Insights from CMOs: Why Japan Is Lagging in the Digital Marketing Evolution

May 2016

These days, companies are finding it difficult to keep up with consumers’ fast-paced shift to digital. A Google survey was conducted in five Asia-Pacific countries and revealed four critical issues that companies are facing - and that a number of Japanese companies are lagging behind.

Are Japanese companies responding to the digital shift?

So far in this series, we’ve discussed new marketing approaches that will help marketers evolve to meet changing consumer behavior in the digital era. Most marketers, if not all, know they need to adapt to these consumer changes quickly.

However, recent data shows that companies have yet to catch up with consumers' digital shift. For example, according to data from 2014, Japanese companies’ overall advertising spend on digital media is considerably lower than consumers’ use of the same media, creating a deviation of approximately 30%.1 So, why the gap? A survey among CMO-level marketing executives in five major APAC countries (India, Australia, Singapore, China, and Japan) aimed to investigate the reasons behind this delay.2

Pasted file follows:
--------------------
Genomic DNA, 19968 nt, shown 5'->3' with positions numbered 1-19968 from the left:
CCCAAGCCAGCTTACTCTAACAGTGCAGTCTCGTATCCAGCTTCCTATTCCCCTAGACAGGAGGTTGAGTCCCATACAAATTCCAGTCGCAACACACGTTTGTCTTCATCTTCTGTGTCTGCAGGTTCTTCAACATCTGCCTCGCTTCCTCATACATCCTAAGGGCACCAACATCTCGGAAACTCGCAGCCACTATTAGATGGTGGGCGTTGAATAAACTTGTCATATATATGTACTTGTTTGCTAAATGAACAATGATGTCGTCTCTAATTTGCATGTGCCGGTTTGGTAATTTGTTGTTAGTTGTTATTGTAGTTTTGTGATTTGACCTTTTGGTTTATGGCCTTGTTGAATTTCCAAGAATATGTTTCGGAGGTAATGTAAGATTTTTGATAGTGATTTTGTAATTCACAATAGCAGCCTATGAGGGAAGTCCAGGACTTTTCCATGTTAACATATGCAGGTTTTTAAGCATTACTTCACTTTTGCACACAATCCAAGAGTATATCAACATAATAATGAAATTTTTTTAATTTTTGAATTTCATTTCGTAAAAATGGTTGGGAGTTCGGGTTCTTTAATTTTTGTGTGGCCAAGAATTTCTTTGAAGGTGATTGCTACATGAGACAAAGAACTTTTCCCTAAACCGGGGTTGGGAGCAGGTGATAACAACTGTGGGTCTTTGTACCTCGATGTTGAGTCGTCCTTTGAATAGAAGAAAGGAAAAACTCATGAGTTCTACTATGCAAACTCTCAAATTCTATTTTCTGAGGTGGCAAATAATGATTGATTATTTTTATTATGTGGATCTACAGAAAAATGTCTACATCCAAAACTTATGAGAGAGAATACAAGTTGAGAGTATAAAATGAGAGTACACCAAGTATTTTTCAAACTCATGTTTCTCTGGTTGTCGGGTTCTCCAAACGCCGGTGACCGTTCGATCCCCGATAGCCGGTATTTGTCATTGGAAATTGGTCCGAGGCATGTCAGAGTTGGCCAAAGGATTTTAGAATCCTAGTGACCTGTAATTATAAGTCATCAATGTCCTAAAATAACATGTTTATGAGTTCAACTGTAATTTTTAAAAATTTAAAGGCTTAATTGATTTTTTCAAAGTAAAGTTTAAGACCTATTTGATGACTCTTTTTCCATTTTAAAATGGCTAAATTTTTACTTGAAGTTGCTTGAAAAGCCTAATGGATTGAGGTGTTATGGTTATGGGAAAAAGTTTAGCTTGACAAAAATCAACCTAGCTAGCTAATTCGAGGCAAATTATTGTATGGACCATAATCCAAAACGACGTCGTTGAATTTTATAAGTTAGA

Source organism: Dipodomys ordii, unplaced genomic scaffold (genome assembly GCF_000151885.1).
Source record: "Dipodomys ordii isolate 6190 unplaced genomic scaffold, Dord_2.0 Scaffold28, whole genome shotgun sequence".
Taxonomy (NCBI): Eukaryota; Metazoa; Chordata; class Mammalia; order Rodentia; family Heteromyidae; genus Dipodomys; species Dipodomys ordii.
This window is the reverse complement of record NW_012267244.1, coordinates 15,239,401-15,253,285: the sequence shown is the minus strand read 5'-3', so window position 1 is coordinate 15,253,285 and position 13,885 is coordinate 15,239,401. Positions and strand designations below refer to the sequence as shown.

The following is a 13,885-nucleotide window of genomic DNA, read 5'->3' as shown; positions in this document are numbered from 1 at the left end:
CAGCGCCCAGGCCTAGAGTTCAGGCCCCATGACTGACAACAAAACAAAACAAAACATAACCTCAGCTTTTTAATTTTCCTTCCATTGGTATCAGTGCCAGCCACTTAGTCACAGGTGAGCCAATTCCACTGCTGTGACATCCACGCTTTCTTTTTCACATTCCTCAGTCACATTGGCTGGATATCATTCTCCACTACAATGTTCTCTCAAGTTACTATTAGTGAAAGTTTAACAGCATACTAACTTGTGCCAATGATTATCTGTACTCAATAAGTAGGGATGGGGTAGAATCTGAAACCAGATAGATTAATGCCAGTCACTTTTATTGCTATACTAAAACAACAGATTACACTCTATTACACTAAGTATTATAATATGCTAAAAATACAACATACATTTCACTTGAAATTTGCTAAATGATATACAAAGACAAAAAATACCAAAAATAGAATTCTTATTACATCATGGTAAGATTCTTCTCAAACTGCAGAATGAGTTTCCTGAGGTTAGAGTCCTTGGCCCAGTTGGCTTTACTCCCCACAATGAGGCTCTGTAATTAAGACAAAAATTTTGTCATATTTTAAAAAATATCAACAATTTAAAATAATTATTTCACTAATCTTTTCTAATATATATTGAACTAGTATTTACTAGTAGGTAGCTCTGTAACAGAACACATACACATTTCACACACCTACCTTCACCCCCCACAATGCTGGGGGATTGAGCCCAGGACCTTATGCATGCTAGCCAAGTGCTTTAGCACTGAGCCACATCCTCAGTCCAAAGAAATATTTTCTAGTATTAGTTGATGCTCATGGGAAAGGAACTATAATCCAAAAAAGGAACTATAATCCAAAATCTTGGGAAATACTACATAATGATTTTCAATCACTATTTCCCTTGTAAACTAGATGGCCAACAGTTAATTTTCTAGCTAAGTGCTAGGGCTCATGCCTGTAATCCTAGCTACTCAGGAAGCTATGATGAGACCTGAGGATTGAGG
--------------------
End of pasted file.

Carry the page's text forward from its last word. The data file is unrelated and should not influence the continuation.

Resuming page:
Four common obstacles to digital marketing growth

According to the Google survey, companies not only face obstacles in evolving the marketing process, they also struggle with structural bottlenecks across the organization. Regardless of region or industry, marketing organizations are facing the following challenges:

  1. An organizational structure optimized for conventional marketing
  2. Inconsistent performance indicators assessing marketing ROI
  3. Insufficient digital-savvy professionals and resources
  4. A complex, restrictive mix of digital media and assets

Challenge 1: An organizational structure optimized for conventional marketing

Marketing in the digital age requires awareness of the many different ways consumers engage with companies across various media channels. Today’s marketing tools enable marketers to obtain performance data in real time, allowing them to make quicker decisions and optimize their marketing spend with more flexibility. However, in a vertically structured organization tailored to a rigid, pre-fixed media plan and implementation schedule, it’s very difficult to act with speed and flexibility when adapting to insights from mid-campaign assessments.